By craft writer MEREDITH HINCHLIFFE
A CHANCE visit by the director of the Toyama Glass Art Museum to Canberra Museum and Gallery in May, 2017, led to an invitation in 2018 to Kirstie Rea to have a solo exhibition at the Toyama Glass Art Museum. The show he saw was Rea’s “The Land, a 20 Year Survey”.
The invitation was a magnificent recognition of Rea’s career in glass, which began in 1986 when she graduated from the Canberra School of Art.
The Toyama Glass Art Museum is situated in Toyama, equidistant from Tokyo and Kyoto. The museum opened in 2015 inside Toyama Kirari as part of the “Glass Art City, Toyama” project that has continued for more than 30 years. Since opening, the museum has held exhibitions focusing on contemporary glass art works since the 1950s to promote the development of contemporary glass art.
In 1981, Rea visited an exhibition at the Victoria and Albert Museum in London, and saw an exhibition, “New Glass Now” – and was blown away by what could be done with glass. She also visited other glass workshops and was intrigued with hot-blown glass.
She enrolled at the then Canberra School of Art and in 1983 was among the first five students in the Glass Workshop. Klaus Moje was head, and Neil Roberts the only staff member. The hot-shop furnace was not established until the fourth year, and by that time Rea had followed in Moje’s footsteps and became fascinated in working in slumped and cast glass.
Kilnworking involves sheet glass, and this has provided her with endless possibilities. The heat, the glass, and gravity can be manipulated, but Rea does not have to climb into the kiln and touch it. She states glass has a freedom of its own.
Rea grew up in the Canberra region, has always had a deep love and respect for the country she lives in. She finds release in stillness and in being able to experience that on her own. Rea still spends a great deal of time walking around the urban edges of Canberra and Queanbeyan, in the local bush. She explains that when she stops, “transparency emerges and behind this the landscape opens, unfolds and there is clarity in distance“. This is the ongoing source of her inspiration.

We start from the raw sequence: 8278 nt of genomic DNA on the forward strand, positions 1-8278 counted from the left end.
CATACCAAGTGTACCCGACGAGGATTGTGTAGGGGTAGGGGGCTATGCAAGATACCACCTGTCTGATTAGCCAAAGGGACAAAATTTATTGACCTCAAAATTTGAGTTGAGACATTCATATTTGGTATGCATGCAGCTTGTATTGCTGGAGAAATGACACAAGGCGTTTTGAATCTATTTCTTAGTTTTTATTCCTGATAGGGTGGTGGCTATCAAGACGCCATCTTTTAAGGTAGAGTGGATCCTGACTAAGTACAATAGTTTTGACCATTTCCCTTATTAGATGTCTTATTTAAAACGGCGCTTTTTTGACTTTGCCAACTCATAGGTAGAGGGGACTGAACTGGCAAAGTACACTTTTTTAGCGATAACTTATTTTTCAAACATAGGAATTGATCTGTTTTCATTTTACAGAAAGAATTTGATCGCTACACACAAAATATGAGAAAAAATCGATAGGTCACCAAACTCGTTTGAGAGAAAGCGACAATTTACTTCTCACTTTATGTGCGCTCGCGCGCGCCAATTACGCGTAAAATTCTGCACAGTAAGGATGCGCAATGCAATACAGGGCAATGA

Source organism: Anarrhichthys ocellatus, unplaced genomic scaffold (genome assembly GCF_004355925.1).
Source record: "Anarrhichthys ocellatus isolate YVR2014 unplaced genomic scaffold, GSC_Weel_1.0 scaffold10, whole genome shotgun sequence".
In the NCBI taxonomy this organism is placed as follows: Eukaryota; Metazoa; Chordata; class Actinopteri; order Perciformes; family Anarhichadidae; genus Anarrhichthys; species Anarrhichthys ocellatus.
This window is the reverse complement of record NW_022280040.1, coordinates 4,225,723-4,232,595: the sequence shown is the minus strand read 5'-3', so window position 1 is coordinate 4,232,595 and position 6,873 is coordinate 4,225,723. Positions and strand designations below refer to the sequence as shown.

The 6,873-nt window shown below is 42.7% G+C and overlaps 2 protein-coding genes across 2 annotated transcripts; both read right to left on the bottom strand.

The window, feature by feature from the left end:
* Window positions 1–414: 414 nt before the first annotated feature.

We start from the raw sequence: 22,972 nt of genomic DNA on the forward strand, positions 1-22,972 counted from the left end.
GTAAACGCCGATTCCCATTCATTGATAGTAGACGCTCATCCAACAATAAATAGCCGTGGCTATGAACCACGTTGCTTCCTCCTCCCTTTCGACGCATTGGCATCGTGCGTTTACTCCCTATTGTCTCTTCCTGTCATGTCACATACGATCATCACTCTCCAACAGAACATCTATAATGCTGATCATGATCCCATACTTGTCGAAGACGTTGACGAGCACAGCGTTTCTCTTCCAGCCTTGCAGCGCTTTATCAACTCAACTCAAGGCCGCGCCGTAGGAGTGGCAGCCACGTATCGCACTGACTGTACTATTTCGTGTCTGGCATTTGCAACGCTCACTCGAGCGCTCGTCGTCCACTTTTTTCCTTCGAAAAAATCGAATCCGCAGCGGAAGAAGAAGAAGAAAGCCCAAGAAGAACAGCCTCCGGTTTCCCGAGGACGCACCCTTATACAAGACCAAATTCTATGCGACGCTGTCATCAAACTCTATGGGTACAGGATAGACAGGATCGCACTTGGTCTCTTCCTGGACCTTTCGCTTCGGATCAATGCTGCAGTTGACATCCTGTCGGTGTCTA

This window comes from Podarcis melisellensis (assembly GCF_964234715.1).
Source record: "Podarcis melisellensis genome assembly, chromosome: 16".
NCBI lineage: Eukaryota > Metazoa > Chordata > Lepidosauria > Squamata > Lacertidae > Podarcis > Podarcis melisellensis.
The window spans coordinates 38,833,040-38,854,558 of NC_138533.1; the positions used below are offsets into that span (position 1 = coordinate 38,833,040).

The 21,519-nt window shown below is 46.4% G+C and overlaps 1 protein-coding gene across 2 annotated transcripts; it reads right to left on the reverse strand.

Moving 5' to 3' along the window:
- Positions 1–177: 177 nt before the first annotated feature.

Rea has taken up many offers of artist residencies. In Tasmania, stillness was forced upon her on one residency due to illness and she had to lie on the lounge for a couple of weeks. When gazing on the gorge she was longing to walk in, the overcast day was reflected on the shiny surface of glass door panes.
“Stillness and contemplation enabled my eyes to stitch together the reflected view with the view through the glass. Two views of place overlaid by the simple glass pane”, she explains in the artist’s essay in the catalogue accompanying the Japanese exhibition, “Kirstie Rea – The Breadth of Stillness”.
This led to a new way of working. She views the scenes in front of her when walking, through a piece of glass. The path she has followed is reflected in the glass, and the effect is like a double-exposed image.
The invitation to exhibit was for works that span the 35 years of her career since graduation, and 10 new pieces. Ultimately, she created nine panels 150cm high that show the bush of her walks, shown together as one installation. They capture her journey – going forward and looking back.
She says it is as though the bush is wrapping around her, a complete immersion. The exhibition is spread over two floors of the gallery and the panels are installed in one of the two galleries. At one end the panels stand free, and invite viewers in, as if to experience the bush themselves. I am sure they can almost smell the trees and ground cover and hear the noises.
For Rea, freedom allows stillness and stillness offers opportunity.
We can only hope that we will have an opportunity to see this new work, upon its return to Australia. Congratulations, Kirstie Rea, on the great honour of a solo show at this prestigious Japanese museum until June 26.
Toyama Glass Art Museum is at Toyama-glass-art-
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